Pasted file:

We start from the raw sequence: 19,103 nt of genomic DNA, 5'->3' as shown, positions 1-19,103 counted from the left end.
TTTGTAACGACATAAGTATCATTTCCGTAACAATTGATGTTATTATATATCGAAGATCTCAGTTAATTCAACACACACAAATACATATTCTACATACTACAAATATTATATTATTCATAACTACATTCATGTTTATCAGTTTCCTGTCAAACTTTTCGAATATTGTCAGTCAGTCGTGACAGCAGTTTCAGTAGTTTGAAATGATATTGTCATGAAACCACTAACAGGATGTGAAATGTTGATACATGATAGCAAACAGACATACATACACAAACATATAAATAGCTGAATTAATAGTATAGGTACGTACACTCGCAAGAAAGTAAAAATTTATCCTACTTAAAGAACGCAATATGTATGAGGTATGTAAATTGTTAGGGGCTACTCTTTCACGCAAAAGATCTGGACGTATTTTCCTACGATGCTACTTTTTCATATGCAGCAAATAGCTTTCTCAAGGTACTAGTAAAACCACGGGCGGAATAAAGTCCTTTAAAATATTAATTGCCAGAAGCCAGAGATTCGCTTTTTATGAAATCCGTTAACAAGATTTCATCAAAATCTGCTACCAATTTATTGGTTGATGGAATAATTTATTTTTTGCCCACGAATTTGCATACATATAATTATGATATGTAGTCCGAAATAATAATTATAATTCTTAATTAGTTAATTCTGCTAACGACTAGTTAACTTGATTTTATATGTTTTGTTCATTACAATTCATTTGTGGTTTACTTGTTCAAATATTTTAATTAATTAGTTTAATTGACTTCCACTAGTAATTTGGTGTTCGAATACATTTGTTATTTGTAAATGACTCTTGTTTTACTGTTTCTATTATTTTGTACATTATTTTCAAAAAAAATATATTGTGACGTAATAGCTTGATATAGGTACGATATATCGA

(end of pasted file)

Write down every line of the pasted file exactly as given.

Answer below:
We start from the raw sequence: 19,103 nt of genomic DNA, 5'->3' as shown, positions 1-19,103 counted from the left end.
TTTGTAACGACATAAGTATCATTTCCGTAACAATTGATGTTATTATATATCGAAGATCTCAGTTAATTCAACACACACAAATACATATTCTACATACTACAAATATTATATTATTCATAACTACATTCATGTTTATCAGTTTCCTGTCAAACTTTTCGAATATTGTCAGTCAGTCGTGACAGCAGTTTCAGTAGTTTGAAATGATATTGTCATGAAACCACTAACAGGATGTGAAATGTTGATACATGATAGCAAACAGACATACATACACAAACATATAAATAGCTGAATTAATAGTATAGGTACGTACACTCGCAAGAAAGTAAAAATTTATCCTACTTAAAGAACGCAATATGTATGAGGTATGTAAATTGTTAGGGGCTACTCTTTCACGCAAAAGATCTGGACGTATTTTCCTACGATGCTACTTTTTCATATGCAGCAAATAGCTTTCTCAAGGTACTAGTAAAACCACGGGCGGAATAAAGTCCTTTAAAATATTAATTGCCAGAAGCCAGAGATTCGCTTTTTATGAAATCCGTTAACAAGATTTCATCAAAATCTGCTACCAATTTATTGGTTGATGGAATAATTTATTTTTTGCCCACGAATTTGCATACATATAATTATGATATGTAGTCCGAAATAATAATTATAATTCTTAATTAGTTAATTCTGCTAACGACTAGTTAACTTGATTTTATATGTTTTGTTCATTACAATTCATTTGTGGTTTACTTGTTCAAATATTTTAATTAATTAGTTTAATTGACTTCCACTAGTAATTTGGTGTTCGAATACATTTGTTATTTGTAAATGACTCTTGTTTTACTGTTTCTATTATTTTGTACATTATTTTCAAAAAAAATATATTGTGACGTAATAGCTTGATATAGGTACGATATATCGA